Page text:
All You Need To Know: 2023 FIFA Women's World Cup Qualifying Round Draw
28 April 2021

All You Need To Know: 2023 FIFA Women's World Cup Qualifying Round Draw

Cymru will join a record number of 50 other nations in the European qualifying draw for the 2023 FIFA Women's World Cup on Friday (30 April).

FIFA 2023 WWC Qualifying Round Draw

  • 12:30 Friday 30 April
  • Live on

New manager Gemma Grainger began her preparations for the qualifying campaign earlier this month with friendlies against Canada and Denmark in Cardiff. A respective defeat and draw followed against the higher-ranked opposition, but Grainger took plenty of positives from her first camp as the side showed a real attacking purpose to their play.

It proved to be a successful first camp for Grainger and there is a clear ambition within the group to reach the finals of a major tournament for the first time. “I would throw my entire career in the bin if it meant that I could go to a major tournament with my country,” explained veteran midfielder Jess Fishlock prior to the match against Canada. “It's why I'm still here.”

Cymru, currently 31st in the FIFA World rankings, have been placed in Pot 2 for the draw that will split the 51 competing countries into six groups of six teams and three groups of five, with the fixtures scheduled to take place between September 2021 and September 2022. The finals of the 2023 FIFA Women's World Cup will be held in Australia and New Zealand, with both nations automatically qualifying as hosts.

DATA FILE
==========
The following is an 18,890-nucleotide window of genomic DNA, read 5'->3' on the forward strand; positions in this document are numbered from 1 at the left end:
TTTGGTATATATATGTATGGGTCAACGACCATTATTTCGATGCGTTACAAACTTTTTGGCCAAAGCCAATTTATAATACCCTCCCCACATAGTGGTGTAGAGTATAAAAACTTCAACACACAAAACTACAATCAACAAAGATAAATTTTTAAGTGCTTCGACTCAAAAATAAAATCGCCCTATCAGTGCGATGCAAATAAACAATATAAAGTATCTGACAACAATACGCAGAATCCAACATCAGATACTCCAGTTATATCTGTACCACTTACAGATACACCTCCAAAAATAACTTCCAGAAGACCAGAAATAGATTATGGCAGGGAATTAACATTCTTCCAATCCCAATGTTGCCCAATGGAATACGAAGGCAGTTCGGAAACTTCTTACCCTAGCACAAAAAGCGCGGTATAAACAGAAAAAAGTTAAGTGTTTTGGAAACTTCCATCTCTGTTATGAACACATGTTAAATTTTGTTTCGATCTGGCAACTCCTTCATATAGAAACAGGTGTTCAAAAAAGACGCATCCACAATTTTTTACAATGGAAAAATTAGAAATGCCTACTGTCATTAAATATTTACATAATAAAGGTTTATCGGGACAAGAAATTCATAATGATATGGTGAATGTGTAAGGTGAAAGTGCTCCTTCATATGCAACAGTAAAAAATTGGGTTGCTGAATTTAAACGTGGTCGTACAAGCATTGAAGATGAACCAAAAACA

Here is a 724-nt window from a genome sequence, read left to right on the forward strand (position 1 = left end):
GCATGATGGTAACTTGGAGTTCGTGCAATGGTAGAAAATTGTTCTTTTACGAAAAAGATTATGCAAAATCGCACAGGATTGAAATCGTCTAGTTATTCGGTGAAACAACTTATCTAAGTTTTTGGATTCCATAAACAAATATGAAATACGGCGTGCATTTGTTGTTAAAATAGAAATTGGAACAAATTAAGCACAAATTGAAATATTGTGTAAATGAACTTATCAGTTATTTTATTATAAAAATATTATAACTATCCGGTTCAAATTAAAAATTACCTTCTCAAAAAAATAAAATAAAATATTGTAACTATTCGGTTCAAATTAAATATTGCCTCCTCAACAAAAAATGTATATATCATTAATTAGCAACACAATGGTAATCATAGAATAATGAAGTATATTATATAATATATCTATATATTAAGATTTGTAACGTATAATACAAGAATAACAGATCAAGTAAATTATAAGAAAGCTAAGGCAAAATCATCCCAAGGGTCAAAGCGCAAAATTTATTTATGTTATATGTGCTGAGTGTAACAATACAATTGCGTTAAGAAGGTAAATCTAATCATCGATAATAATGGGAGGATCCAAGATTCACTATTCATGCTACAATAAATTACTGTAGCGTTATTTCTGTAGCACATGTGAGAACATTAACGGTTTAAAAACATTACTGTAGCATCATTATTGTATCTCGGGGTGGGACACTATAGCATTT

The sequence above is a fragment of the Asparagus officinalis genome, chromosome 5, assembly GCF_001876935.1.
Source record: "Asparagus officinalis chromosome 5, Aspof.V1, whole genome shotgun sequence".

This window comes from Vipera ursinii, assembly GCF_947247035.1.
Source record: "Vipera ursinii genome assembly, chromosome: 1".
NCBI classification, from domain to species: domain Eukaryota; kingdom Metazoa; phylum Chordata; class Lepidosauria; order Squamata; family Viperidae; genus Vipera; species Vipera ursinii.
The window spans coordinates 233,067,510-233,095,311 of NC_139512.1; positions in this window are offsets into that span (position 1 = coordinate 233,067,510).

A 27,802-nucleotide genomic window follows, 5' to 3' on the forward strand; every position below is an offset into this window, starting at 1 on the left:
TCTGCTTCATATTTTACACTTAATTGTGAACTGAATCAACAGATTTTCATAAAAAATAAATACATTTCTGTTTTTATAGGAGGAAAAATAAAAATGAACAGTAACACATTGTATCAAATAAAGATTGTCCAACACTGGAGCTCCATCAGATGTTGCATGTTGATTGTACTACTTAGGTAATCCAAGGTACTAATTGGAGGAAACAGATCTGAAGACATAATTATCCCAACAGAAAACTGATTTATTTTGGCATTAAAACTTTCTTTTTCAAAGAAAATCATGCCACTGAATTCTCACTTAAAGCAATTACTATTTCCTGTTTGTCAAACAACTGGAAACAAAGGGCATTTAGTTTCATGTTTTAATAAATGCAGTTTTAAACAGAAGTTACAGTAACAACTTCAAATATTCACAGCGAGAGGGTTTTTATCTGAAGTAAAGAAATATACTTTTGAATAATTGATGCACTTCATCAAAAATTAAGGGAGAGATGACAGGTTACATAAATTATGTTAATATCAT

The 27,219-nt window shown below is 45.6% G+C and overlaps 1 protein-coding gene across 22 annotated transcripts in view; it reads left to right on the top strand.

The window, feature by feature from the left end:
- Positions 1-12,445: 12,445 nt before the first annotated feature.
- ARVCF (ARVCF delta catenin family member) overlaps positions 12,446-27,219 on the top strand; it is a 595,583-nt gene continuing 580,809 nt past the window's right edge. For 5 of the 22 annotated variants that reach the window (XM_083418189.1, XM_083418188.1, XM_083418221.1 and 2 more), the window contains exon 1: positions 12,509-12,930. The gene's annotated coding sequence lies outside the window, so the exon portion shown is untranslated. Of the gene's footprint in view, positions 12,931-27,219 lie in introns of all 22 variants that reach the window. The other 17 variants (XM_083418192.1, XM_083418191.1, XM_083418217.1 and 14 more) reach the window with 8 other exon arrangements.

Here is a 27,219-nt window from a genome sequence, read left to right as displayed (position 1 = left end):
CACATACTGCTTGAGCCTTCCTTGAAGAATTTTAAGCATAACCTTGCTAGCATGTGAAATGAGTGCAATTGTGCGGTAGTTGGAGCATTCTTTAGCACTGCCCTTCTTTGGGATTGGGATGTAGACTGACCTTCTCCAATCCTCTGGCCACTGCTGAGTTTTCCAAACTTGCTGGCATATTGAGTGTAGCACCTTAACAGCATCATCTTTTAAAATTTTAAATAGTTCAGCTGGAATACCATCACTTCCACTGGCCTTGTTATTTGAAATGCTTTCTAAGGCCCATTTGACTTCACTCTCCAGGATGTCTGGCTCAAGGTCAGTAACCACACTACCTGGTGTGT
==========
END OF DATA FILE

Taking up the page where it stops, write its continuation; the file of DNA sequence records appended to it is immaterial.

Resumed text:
The nine group winners will qualify for the finals while the nine runners-up will compete in the play-offs that will take place in October 2022 with a further two teams directly progressing to the finals via that route. A third team from the UEFA play-offs will then compete in the inter-confederation play-offs, which will be a tournament of ten teams from the six FIFA confederations to decide the remaining three places.

Grainger will bring her squad back together for a training camp in June as preparations for a return to competitive action continue with the opposition standing between Cymru and a place at the finals confirmed. Having narrowly missed out on qualification during the last two campaigns under former manager Jayne Ludlow, there is a clear hunger within the group to finally get over the line this time.

“Jayne laid some fantastic foundations and now it is up to us to move things on even further,” said Grainger during her first meeting with the squad. “I am a passionate football supporter and an ambassador for women's football, I want to make the nation proud of the team. The players are passionate and they are really excited about what the next chapter looks like.”


Pot 1: Netherlands, Germany, England, France, Sweden, Spain, Norway, Italy, Denmark.

Pot 2: Belgium, Switzerland, Austria, Iceland, Scotland, Russia, Finland, Portugal, Cymru.

Pot 3: Czech Republic, Ukraine, Republic of Ireland, Poland, Slovenia, Romania, Serbia, Bosnia and Herzegovina, Northern Ireland.

Pot 4: Slovakia, Hungary, Belarus, Croatia, Greece, Albania, North Macedonia, Israel, Azerbaijan.

Pot 5: Turkey, Malta, Kosovo, Kazakhstan, Moldova, Cyprus, Faroe Islands, Georgia, Latvia.

Pot 6: Montenegro, Lithuania, Estonia, Luxembourg, Armenia, Bulgaria.



Group stage

13–21 September 2021

18–26 October 2021

22–30 November 2021

4–12 April 2022

29 August–6 September 2022


UEFA play-offs

3–11 October 2022